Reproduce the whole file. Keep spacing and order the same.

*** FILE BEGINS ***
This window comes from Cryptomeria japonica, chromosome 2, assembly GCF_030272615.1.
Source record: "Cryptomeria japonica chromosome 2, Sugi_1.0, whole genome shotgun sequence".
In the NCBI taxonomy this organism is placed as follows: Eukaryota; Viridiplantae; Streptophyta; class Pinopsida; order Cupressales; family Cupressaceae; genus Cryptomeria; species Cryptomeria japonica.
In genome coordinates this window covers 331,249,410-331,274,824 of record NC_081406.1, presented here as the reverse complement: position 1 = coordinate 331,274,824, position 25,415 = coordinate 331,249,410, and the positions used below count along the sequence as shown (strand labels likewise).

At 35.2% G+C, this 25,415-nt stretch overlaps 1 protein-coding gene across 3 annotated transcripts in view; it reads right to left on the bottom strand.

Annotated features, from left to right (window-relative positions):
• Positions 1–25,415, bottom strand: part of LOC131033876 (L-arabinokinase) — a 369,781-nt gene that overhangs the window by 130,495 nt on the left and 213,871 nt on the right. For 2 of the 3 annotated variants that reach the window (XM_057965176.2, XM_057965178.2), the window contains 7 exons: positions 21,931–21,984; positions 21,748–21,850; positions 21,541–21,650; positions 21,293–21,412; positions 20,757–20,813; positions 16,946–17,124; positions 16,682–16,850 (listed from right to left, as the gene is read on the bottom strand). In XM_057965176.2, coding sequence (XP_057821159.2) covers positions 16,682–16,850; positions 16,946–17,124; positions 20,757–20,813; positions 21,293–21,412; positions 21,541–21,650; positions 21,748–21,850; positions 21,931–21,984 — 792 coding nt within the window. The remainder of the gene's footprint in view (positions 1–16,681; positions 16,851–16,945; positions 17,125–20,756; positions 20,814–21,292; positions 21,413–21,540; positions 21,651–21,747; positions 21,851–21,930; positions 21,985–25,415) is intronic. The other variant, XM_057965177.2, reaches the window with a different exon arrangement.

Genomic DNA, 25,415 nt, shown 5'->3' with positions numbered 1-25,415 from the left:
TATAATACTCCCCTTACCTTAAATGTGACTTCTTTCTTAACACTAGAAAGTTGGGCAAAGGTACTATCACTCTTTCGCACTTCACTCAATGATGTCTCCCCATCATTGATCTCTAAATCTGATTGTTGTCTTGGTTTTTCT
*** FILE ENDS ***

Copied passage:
This window comes from Cryptomeria japonica, chromosome 2, assembly GCF_030272615.1.
Source record: "Cryptomeria japonica chromosome 2, Sugi_1.0, whole genome shotgun sequence".
In the NCBI taxonomy this organism is placed as follows: Eukaryota; Viridiplantae; Streptophyta; class Pinopsida; order Cupressales; family Cupressaceae; genus Cryptomeria; species Cryptomeria japonica.
In genome coordinates this window covers 331,249,410-331,274,824 of record NC_081406.1, presented here as the reverse complement: position 1 = coordinate 331,274,824, position 25,415 = coordinate 331,249,410, and the positions used below count along the sequence as shown (strand labels likewise).

At 35.2% G+C, this 25,415-nt stretch overlaps 1 protein-coding gene across 3 annotated transcripts in view; it reads right to left on the bottom strand.

Annotated features, from left to right (window-relative positions):
• Positions 1–25,415, bottom strand: part of LOC131033876 (L-arabinokinase) — a 369,781-nt gene that overhangs the window by 130,495 nt on the left and 213,871 nt on the right. For 2 of the 3 annotated variants that reach the window (XM_057965176.2, XM_057965178.2), the window contains 7 exons: positions 21,931–21,984; positions 21,748–21,850; positions 21,541–21,650; positions 21,293–21,412; positions 20,757–20,813; positions 16,946–17,124; positions 16,682–16,850 (listed from right to left, as the gene is read on the bottom strand). In XM_057965176.2, coding sequence (XP_057821159.2) covers positions 16,682–16,850; positions 16,946–17,124; positions 20,757–20,813; positions 21,293–21,412; positions 21,541–21,650; positions 21,748–21,850; positions 21,931–21,984 — 792 coding nt within the window. The remainder of the gene's footprint in view (positions 1–16,681; positions 16,851–16,945; positions 17,125–20,756; positions 20,814–21,292; positions 21,413–21,540; positions 21,651–21,747; positions 21,851–21,930; positions 21,985–25,415) is intronic. The other variant, XM_057965177.2, reaches the window with a different exon arrangement.

Genomic DNA, 25,415 nt, shown 5'->3' with positions numbered 1-25,415 from the left:
TATAATACTCCCCTTACCTTAAATGTGACTTCTTTCTTAACACTAGAAAGTTGGGCAAAGGTACTATCACTCTTTCGCACTTCACTCAATGATGTCTCCCCATCATTGATCTCTAAATCTGATTGTTGTCTTGGTTTTTCT